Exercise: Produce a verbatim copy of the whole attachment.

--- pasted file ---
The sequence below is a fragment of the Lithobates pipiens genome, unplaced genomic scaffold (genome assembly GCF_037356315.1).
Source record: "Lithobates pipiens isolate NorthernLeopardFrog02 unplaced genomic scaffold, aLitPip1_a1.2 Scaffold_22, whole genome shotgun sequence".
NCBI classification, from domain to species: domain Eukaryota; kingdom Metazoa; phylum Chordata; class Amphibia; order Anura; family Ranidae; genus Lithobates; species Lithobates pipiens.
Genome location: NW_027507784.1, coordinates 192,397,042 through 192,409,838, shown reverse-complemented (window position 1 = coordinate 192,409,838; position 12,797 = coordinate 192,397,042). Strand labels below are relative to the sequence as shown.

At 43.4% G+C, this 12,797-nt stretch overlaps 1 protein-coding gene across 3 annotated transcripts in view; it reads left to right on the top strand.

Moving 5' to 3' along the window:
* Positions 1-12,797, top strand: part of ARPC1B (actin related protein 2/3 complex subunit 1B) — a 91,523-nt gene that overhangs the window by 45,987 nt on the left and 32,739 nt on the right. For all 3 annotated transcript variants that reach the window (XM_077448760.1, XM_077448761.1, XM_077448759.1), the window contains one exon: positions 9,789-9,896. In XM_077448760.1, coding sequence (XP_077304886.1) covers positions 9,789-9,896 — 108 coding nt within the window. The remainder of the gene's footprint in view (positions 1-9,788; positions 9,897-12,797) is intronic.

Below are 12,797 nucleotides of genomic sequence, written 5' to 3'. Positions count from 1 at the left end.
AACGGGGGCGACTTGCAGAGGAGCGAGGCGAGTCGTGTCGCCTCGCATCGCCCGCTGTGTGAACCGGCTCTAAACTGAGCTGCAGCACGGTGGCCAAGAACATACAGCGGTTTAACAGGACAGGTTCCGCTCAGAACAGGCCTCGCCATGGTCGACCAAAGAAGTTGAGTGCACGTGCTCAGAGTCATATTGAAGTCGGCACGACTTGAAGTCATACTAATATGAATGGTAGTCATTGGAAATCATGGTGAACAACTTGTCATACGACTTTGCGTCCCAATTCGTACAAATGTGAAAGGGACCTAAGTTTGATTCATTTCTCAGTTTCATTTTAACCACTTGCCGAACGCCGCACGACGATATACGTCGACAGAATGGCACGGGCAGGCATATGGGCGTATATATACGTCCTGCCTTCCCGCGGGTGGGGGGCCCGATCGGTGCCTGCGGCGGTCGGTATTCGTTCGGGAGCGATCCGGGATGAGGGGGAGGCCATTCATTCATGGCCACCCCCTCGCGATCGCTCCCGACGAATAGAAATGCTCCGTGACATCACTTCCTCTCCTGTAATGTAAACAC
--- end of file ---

The sequence below is a fragment of the Lithobates pipiens genome, unplaced genomic scaffold (genome assembly GCF_037356315.1).
Source record: "Lithobates pipiens isolate NorthernLeopardFrog02 unplaced genomic scaffold, aLitPip1_a1.2 Scaffold_22, whole genome shotgun sequence".
NCBI classification, from domain to species: domain Eukaryota; kingdom Metazoa; phylum Chordata; class Amphibia; order Anura; family Ranidae; genus Lithobates; species Lithobates pipiens.
Genome location: NW_027507784.1, coordinates 192,397,042 through 192,409,838, shown reverse-complemented (window position 1 = coordinate 192,409,838; position 12,797 = coordinate 192,397,042). Strand labels below are relative to the sequence as shown.

At 43.4% G+C, this 12,797-nt stretch overlaps 1 protein-coding gene across 3 annotated transcripts in view; it reads left to right on the top strand.

Moving 5' to 3' along the window:
* Positions 1-12,797, top strand: part of ARPC1B (actin related protein 2/3 complex subunit 1B) — a 91,523-nt gene that overhangs the window by 45,987 nt on the left and 32,739 nt on the right. For all 3 annotated transcript variants that reach the window (XM_077448760.1, XM_077448761.1, XM_077448759.1), the window contains one exon: positions 9,789-9,896. In XM_077448760.1, coding sequence (XP_077304886.1) covers positions 9,789-9,896 — 108 coding nt within the window. The remainder of the gene's footprint in view (positions 1-9,788; positions 9,897-12,797) is intronic.

Below are 12,797 nucleotides of genomic sequence, written 5' to 3'. Positions count from 1 at the left end.
AACGGGGGCGACTTGCAGAGGAGCGAGGCGAGTCGTGTCGCCTCGCATCGCCCGCTGTGTGAACCGGCTCTAAACTGAGCTGCAGCACGGTGGCCAAGAACATACAGCGGTTTAACAGGACAGGTTCCGCTCAGAACAGGCCTCGCCATGGTCGACCAAAGAAGTTGAGTGCACGTGCTCAGAGTCATATTGAAGTCGGCACGACTTGAAGTCATACTAATATGAATGGTAGTCATTGGAAATCATGGTGAACAACTTGTCATACGACTTTGCGTCCCAATTCGTACAAATGTGAAAGGGACCTAAGTTTGATTCATTTCTCAGTTTCATTTTAACCACTTGCCGAACGCCGCACGACGATATACGTCGACAGAATGGCACGGGCAGGCATATGGGCGTATATATACGTCCTGCCTTCCCGCGGGTGGGGGGCCCGATCGGTGCCTGCGGCGGTCGGTATTCGTTCGGGAGCGATCCGGGATGAGGGGGAGGCCATTCATTCATGGCCACCCCCTCGCGATCGCTCCCGACGAATAGAAATGCTCCGTGACATCACTTCCTCTCCTGTAATGTAAACAC